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University of Colorado Denver College of Liberal Arts and Sciences

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Computational Chemistry

Hai Lin


What is life? More than 50 years ago, Erwin Schrödinger, cofounder of quantum mechanics in the early 1920s and Nobel Prize Laureate, published a book: What is life? In this book, Schrödinger asked, "How can the events in space and time which take place within the spatial boundary of a living organism be accounted for by physics and chemistry?" In other words, can we study life processes at the very fundamental level of atoms and molecules and by physical and chemical principles? This brilliant idea has inspired generations of scientists, and it has led to many exciting discoveries such as the double helix structure of DNA, which have greatly advanced our understanding in life and life processes.

Today, computer modeling and simulations have become important techniques that assists us in the study of biological cells, functional units, and life processes at the atomic level. Computational chemistry provides a powerful way not only to explain the structures and functions of biological systems but also to predict new relations and effects due to biological design, intervention and mutation. For example, how does genetic information lead to producing of proteins? What controls the signal transduction in the nervous system? How does the influenza virus infect the human body? Why are some of the oral drugs we take not working? Those questions are not only very interesting but also fundamentally important to us.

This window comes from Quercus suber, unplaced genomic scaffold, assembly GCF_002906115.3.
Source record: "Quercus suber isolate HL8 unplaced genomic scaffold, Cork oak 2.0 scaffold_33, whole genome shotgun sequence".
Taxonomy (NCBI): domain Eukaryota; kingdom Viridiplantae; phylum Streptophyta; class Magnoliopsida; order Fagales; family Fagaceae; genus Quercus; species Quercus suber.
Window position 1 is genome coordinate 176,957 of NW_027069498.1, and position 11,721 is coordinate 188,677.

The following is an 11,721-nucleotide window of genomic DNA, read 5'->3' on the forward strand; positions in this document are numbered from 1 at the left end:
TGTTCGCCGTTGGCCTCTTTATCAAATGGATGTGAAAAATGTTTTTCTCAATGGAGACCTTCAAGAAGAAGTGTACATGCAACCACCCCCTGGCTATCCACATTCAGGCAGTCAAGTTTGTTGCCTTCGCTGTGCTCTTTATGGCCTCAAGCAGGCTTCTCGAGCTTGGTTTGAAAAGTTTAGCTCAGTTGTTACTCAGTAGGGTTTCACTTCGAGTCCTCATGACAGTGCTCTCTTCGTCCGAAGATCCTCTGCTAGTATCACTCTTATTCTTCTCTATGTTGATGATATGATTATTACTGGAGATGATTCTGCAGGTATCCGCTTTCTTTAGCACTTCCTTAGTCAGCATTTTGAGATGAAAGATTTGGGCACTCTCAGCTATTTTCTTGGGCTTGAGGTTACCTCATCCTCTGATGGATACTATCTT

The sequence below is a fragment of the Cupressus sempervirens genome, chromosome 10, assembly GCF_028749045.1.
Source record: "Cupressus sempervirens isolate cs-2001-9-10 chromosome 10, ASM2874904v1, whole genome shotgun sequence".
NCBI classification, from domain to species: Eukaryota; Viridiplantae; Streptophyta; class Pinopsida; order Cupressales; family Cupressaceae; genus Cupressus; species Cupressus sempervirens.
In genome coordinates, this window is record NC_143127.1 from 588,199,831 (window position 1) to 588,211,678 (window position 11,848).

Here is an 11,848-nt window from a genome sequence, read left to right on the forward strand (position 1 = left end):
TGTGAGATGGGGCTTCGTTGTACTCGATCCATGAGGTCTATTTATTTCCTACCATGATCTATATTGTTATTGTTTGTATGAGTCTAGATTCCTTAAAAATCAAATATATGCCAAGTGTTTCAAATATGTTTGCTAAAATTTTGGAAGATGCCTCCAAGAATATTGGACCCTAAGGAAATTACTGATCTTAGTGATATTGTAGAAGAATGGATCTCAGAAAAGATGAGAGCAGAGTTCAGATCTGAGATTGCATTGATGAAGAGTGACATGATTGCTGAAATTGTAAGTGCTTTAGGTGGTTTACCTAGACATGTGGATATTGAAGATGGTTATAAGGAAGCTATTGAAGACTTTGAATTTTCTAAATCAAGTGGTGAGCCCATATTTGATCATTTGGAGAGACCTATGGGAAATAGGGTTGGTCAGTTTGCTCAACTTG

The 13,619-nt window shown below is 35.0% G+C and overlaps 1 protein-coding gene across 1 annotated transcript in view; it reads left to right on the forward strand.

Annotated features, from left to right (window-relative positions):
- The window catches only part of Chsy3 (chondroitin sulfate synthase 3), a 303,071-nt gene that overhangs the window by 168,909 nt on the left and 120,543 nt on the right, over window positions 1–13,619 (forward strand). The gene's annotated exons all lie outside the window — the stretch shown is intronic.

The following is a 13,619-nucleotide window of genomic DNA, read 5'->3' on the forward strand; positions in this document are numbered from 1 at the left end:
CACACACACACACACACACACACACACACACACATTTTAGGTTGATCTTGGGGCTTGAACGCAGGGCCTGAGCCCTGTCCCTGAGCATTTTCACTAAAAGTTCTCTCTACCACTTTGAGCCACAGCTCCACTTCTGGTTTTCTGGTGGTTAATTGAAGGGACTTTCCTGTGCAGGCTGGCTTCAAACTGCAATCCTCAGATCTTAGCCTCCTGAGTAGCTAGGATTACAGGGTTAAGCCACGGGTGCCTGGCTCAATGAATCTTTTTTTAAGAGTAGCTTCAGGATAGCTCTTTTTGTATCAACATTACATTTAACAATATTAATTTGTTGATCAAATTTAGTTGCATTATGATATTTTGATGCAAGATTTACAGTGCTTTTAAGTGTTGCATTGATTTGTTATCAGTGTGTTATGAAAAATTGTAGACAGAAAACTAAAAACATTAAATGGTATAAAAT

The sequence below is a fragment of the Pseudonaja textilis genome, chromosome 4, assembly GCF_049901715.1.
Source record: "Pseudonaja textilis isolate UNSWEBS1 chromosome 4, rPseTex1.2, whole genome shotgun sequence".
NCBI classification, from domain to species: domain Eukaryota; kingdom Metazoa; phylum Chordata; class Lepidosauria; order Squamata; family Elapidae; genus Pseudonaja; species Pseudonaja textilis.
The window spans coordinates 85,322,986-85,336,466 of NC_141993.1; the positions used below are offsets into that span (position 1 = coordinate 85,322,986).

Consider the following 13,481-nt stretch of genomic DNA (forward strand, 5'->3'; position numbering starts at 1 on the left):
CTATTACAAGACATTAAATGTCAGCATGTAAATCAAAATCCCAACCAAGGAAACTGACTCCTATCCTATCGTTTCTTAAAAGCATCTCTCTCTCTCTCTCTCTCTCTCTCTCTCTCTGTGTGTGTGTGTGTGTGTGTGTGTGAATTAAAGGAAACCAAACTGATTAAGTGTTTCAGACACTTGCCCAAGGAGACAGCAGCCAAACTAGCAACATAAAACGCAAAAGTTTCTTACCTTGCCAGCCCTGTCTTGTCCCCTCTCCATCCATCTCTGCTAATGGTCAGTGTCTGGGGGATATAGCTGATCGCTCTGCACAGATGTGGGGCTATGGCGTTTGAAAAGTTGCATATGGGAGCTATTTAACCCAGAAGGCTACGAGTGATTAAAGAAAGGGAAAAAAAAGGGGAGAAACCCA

The research in Dr. Lin's group focuses on the development of new methodology for computer modeling and simulations of complex systems. The methods are applied to address a broad range of problems in chemistry, biochemistry and biophysics.

Method Development

  • Combined quantum-mechanical/molecular-mechanical (QM/MM) methods
  • Reaction dynamics with multi-dimensional quantum tunneling
  • Multi-configuration molecular mechanics (MCMM)
  • Many-body expansion for condensed-phase simulations

Applications

  • Properties and functionalities of enzymes, ion channels, nanostructures and protein/DNA/RNA complexes
  • Highly accurate potential energy, dipole moment, spectroscopy and dynamics for polyatomic molecules and clusters